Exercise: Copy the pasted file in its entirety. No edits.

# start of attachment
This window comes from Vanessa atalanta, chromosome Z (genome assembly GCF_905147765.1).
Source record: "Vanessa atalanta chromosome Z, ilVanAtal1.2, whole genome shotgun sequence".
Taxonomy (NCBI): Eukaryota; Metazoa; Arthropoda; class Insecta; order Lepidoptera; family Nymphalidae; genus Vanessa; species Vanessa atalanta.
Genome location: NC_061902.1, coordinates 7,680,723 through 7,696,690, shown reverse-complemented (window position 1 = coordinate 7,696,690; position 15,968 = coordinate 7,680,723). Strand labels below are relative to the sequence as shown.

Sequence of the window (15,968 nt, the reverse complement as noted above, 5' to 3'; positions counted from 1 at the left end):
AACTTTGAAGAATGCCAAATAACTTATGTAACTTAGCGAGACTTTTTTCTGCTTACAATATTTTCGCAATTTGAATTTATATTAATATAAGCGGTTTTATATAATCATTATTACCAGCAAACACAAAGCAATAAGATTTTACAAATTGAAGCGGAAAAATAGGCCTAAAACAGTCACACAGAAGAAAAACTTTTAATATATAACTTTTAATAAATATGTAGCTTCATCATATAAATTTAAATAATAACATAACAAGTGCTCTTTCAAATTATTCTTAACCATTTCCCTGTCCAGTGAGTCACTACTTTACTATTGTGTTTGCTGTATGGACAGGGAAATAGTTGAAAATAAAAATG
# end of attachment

This window comes from Vanessa atalanta, chromosome Z (genome assembly GCF_905147765.1).
Source record: "Vanessa atalanta chromosome Z, ilVanAtal1.2, whole genome shotgun sequence".
Taxonomy (NCBI): Eukaryota; Metazoa; Arthropoda; class Insecta; order Lepidoptera; family Nymphalidae; genus Vanessa; species Vanessa atalanta.
Genome location: NC_061902.1, coordinates 7,680,723 through 7,696,690, shown reverse-complemented (window position 1 = coordinate 7,696,690; position 15,968 = coordinate 7,680,723). Strand labels below are relative to the sequence as shown.

Sequence of the window (15,968 nt, the reverse complement as noted above, 5' to 3'; positions counted from 1 at the left end):
AACTTTGAAGAATGCCAAATAACTTATGTAACTTAGCGAGACTTTTTTCTGCTTACAATATTTTCGCAATTTGAATTTATATTAATATAAGCGGTTTTATATAATCATTATTACCAGCAAACACAAAGCAATAAGATTTTACAAATTGAAGCGGAAAAATAGGCCTAAAACAGTCACACAGAAGAAAAACTTTTAATATATAACTTTTAATAAATATGTAGCTTCATCATATAAATTTAAATAATAACATAACAAGTGCTCTTTCAAATTATTCTTAACCATTTCCCTGTCCAGTGAGTCACTACTTTACTATTGTGTTTGCTGTATGGACAGGGAAATAGTTGAAAATAAAAATG